Image

The dining room leads to a sunny kitchen with airy high ceilings

Image

 

This fine gentleman observes life from above, he was sourced from Enniskerry Antiques through my Emporium of Decorative Detail  The ladder was sourced by the owners from Drew Pritchard architectural antiques

 

Image

Image

 

Upstairs in one of the bedrooms, a beautiful little oil is the star.

Image

 

The new greys from Lilttle Greene work fabulously with the textures of the wooden mirror and the concrete tiles.

 

Image

 

When considering paint colours there was always a thought to how rooms would look as they lead to the next

 

Image

 

The guest room is pale and fresh – a haven for visitors to feel spoiled with a very thoughtful peg rail for their overnight things.

Image

Image

The round mirror came from the previous home and fits in with the style of the new.

Image

 

A pale pink echoes plaster in the children’s room.

Image

When it came to moving in stage, I came back for the fun bit – to curate where the decorative pieces and artworks would go, the final piece of the jigsaw. It is these details that set off the carefully considered hues.

The house feels fresh and very now, while it has an awareness of it’s past. It is grand yet homely and quirky, therefore very much a home to relax and entertain while a young family have room to grow and enjoy it with friends.

A colour consultation is very worthwhile in making sure you really make the most of a space and the atmosphere there is the possibility to create.

For your own consultation focusing on either paint colours or decorative details, I can be contacted on niamhtheprintmaker@gmail.com or tel: + 353 (0) 87 911 8236

 

Standard
DIY, Interior Style

Fancy a dip?

This old pine desk was the very first piece of furniture I bought.

Image

I was sixteen and it was IR£25. I can still remember my Dad bringing me to buy it in a now long gone bric-a-brac shop in Ranelagh, having withdrawn the money from my savings account. Miss Doyle, my art teacher at the time, was teaching us to restore a piece of furniture in our art class. It was a very useful lesson! We were taught to scrape it down with curved broken glass a very laborious but effective way of stripping back, and then painting or waxing to finish off.  so I restored many years ago and since then it has been my desk through school and college, my hall table in my last cottage and now it is my downstairs desk at home. I have recently been feeling it needed a spruce up. It has had a bout of woodworm over the years and there are stains of twenty odd years of cups of tea and glasses of wine sitting on it. So on a sunny saturday I took it outside and scraped it back and applied many coats of woodworm treatment to be sure I am rid of the blighters. There was lot of damage on the top, so I filled all the channels with filler.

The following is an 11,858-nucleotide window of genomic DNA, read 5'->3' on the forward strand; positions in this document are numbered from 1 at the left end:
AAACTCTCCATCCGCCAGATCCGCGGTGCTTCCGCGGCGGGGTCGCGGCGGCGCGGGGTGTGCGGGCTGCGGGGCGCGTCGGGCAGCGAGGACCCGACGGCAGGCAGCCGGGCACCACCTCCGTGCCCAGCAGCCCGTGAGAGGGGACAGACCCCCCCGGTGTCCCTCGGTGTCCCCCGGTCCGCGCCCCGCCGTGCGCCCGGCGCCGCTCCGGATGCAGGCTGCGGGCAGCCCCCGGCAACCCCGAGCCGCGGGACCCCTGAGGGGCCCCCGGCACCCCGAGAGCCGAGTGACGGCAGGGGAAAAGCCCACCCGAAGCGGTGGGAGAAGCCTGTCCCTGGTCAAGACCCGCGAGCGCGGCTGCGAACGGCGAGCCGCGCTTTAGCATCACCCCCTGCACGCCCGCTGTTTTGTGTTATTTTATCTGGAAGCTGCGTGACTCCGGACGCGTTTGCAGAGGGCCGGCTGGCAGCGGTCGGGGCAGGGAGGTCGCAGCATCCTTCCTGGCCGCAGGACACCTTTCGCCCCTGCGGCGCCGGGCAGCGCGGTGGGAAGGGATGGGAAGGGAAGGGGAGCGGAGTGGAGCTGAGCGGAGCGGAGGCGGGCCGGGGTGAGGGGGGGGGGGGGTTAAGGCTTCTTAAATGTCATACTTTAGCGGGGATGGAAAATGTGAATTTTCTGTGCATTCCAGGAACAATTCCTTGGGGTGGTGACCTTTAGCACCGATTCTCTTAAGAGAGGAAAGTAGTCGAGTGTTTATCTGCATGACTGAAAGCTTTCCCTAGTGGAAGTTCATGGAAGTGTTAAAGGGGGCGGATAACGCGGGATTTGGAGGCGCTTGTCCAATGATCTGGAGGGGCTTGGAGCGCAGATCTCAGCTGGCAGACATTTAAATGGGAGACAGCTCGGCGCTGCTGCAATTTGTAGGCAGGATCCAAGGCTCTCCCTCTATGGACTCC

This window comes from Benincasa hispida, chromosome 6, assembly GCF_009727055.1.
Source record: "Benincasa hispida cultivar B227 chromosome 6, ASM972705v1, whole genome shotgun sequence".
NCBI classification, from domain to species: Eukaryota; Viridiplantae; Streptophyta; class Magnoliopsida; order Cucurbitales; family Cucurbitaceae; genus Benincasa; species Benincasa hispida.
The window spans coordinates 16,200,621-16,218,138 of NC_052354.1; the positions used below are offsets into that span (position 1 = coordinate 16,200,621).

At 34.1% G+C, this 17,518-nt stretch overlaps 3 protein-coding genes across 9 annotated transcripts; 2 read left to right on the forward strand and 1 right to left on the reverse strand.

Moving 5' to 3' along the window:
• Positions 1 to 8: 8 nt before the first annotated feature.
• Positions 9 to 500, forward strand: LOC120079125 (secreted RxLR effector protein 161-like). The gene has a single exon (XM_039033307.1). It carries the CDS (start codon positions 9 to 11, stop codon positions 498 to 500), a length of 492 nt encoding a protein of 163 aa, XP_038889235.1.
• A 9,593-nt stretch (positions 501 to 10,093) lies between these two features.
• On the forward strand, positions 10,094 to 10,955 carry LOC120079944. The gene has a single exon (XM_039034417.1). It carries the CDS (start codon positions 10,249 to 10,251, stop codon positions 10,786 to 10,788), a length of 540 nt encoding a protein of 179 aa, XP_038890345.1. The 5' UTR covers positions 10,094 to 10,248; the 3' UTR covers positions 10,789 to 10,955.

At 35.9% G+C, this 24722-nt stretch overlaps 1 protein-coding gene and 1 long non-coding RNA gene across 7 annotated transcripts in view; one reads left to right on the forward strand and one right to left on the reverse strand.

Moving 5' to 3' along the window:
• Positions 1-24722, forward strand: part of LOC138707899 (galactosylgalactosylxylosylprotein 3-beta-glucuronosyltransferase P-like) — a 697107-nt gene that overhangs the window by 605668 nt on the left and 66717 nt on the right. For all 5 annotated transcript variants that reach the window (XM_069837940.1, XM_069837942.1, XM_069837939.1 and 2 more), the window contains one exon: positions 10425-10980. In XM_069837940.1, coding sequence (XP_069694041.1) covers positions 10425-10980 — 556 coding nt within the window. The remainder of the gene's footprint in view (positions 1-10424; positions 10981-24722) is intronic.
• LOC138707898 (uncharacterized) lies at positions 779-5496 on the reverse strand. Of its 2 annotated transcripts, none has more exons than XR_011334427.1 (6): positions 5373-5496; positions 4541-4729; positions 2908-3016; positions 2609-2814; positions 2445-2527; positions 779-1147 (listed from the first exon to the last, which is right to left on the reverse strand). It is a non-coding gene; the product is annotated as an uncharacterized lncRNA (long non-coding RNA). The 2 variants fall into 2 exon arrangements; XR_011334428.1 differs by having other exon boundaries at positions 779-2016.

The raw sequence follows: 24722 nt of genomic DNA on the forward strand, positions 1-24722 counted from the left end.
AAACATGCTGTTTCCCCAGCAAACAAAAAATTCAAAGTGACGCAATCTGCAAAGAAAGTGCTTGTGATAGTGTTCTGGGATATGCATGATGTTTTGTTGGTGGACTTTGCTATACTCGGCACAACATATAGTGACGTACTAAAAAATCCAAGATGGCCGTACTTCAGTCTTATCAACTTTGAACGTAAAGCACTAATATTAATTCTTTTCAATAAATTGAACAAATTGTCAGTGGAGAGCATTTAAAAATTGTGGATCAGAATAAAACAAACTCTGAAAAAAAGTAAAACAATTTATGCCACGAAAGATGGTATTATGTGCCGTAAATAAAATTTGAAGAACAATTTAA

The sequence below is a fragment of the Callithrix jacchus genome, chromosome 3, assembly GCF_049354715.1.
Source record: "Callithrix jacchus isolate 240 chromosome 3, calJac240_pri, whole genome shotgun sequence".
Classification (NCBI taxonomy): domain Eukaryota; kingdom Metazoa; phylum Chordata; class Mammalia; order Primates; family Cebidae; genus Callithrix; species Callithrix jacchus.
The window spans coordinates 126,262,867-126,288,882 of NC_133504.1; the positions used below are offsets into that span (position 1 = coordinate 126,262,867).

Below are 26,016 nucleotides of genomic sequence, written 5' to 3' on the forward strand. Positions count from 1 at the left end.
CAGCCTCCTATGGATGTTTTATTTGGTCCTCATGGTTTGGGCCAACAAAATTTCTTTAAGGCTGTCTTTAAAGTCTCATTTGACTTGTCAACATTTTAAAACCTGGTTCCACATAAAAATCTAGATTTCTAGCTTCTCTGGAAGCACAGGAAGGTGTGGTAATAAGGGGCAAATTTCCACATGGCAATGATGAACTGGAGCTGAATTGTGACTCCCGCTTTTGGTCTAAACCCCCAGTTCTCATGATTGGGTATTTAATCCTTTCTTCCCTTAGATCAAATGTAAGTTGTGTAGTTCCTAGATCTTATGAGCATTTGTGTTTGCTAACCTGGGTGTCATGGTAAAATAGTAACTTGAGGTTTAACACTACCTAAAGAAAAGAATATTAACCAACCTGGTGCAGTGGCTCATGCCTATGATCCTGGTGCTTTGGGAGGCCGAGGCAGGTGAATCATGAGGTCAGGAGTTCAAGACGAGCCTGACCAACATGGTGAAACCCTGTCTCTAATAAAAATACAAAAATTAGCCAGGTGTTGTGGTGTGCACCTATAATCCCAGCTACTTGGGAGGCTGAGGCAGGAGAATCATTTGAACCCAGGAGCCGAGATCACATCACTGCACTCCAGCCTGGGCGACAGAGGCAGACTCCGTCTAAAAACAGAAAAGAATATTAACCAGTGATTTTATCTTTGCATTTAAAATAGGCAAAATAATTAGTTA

Image

I then applied a couple of coats of the palest grey just on the table top. This style of treating furniture is very popular at the moment, where we can appreciate bare wood but at the same time use paint to introduce colour or when practical for covering up stains or repairs.

Image

I finished off by sanding the legs and bringing them back with a good polish of beeswax and the table has been revived. I used a hard wearing acrylic matt paint from colourtrend in Daytona Grey. And here is the desk back doing it’s job:

Image

As I mentioned, it reminds me of the dipping trend thats going on at the moment, which I am planning to do to a bentwood chair inherited from my granny that I am currently scraping back.

Here are some images to inspire….

Image

dipped ash stool from toast

Image

gorgeous dipped storage baskets

Image

cute dipped bentwoods at Hally’s Café in London

Maybe you have an old bit of furniture to breathe new life into? enjoy!

Standard